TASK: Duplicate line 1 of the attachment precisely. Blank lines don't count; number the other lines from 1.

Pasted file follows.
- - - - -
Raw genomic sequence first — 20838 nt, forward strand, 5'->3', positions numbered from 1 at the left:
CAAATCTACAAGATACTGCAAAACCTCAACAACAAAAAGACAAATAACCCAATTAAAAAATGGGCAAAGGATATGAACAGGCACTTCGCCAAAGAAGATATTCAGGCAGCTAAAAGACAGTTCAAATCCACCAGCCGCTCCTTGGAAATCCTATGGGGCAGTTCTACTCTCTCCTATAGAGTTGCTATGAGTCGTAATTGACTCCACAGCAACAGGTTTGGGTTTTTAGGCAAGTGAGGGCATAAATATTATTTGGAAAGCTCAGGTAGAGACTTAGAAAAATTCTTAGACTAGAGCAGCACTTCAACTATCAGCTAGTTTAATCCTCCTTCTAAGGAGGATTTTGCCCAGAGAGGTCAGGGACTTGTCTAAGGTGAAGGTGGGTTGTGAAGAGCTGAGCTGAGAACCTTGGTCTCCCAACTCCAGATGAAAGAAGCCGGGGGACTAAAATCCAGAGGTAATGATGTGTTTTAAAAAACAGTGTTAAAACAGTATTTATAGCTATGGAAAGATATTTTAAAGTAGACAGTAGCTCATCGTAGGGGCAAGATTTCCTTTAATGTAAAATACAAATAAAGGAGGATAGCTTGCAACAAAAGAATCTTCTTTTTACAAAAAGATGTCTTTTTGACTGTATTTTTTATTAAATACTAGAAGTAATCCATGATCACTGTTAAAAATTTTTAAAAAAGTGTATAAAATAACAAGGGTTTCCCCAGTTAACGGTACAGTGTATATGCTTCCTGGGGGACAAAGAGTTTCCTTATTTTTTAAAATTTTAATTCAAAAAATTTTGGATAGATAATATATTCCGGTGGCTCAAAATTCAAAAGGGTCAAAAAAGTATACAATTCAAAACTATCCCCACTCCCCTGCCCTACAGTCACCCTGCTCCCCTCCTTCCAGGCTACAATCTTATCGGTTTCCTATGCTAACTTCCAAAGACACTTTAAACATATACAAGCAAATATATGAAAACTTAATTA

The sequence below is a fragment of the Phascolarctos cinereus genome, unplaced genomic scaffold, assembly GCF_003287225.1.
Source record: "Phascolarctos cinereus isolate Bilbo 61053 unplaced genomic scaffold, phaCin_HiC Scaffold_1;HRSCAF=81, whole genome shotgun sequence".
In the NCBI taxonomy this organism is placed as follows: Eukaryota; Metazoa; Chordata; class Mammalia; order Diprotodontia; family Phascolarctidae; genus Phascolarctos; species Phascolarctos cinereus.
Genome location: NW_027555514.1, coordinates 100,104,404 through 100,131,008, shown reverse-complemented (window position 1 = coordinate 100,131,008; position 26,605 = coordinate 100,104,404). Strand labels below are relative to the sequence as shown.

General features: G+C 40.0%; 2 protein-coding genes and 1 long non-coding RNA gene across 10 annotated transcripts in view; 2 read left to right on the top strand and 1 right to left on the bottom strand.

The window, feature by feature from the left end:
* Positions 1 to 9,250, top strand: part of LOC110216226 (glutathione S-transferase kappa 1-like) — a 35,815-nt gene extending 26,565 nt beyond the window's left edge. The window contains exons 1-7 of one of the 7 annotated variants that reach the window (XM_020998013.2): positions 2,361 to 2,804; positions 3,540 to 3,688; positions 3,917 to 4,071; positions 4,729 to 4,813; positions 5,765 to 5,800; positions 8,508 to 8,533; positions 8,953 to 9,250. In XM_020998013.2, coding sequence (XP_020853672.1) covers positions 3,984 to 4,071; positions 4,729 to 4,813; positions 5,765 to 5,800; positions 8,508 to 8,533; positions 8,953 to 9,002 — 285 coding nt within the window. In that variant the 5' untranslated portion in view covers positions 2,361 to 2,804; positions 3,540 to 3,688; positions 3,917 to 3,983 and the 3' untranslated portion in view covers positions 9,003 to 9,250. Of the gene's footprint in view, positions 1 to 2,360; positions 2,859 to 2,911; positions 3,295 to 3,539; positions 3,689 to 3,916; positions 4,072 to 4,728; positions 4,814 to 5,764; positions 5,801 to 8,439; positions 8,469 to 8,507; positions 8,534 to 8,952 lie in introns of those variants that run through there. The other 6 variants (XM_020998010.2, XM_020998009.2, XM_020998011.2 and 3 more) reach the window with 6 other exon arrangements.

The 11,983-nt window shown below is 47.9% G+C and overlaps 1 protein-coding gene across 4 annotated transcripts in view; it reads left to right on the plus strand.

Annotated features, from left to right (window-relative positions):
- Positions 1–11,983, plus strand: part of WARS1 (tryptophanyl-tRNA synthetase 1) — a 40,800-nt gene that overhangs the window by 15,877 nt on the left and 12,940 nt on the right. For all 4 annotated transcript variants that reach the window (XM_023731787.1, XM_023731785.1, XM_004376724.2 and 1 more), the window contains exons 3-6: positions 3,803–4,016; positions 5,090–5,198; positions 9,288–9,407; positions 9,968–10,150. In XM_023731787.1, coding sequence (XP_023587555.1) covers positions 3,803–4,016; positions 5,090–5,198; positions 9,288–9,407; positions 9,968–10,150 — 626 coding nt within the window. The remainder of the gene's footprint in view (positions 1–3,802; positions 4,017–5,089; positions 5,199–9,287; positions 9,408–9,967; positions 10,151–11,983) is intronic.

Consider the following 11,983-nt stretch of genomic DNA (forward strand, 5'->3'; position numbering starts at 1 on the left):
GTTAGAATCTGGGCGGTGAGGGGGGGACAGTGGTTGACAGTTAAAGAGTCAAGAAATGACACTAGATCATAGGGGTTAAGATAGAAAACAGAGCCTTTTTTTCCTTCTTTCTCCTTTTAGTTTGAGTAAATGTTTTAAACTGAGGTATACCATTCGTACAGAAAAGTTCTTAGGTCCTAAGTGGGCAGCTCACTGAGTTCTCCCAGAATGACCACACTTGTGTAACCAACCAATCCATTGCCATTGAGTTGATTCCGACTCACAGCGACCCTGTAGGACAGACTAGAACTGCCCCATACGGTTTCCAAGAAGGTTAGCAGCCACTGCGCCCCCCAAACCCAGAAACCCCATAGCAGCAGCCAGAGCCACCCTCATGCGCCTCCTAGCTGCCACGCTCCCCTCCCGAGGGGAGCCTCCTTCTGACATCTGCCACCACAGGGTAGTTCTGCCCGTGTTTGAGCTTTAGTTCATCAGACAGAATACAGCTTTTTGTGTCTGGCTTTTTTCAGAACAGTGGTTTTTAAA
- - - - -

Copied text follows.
Raw genomic sequence first — 20838 nt, forward strand, 5'->3', positions numbered from 1 at the left: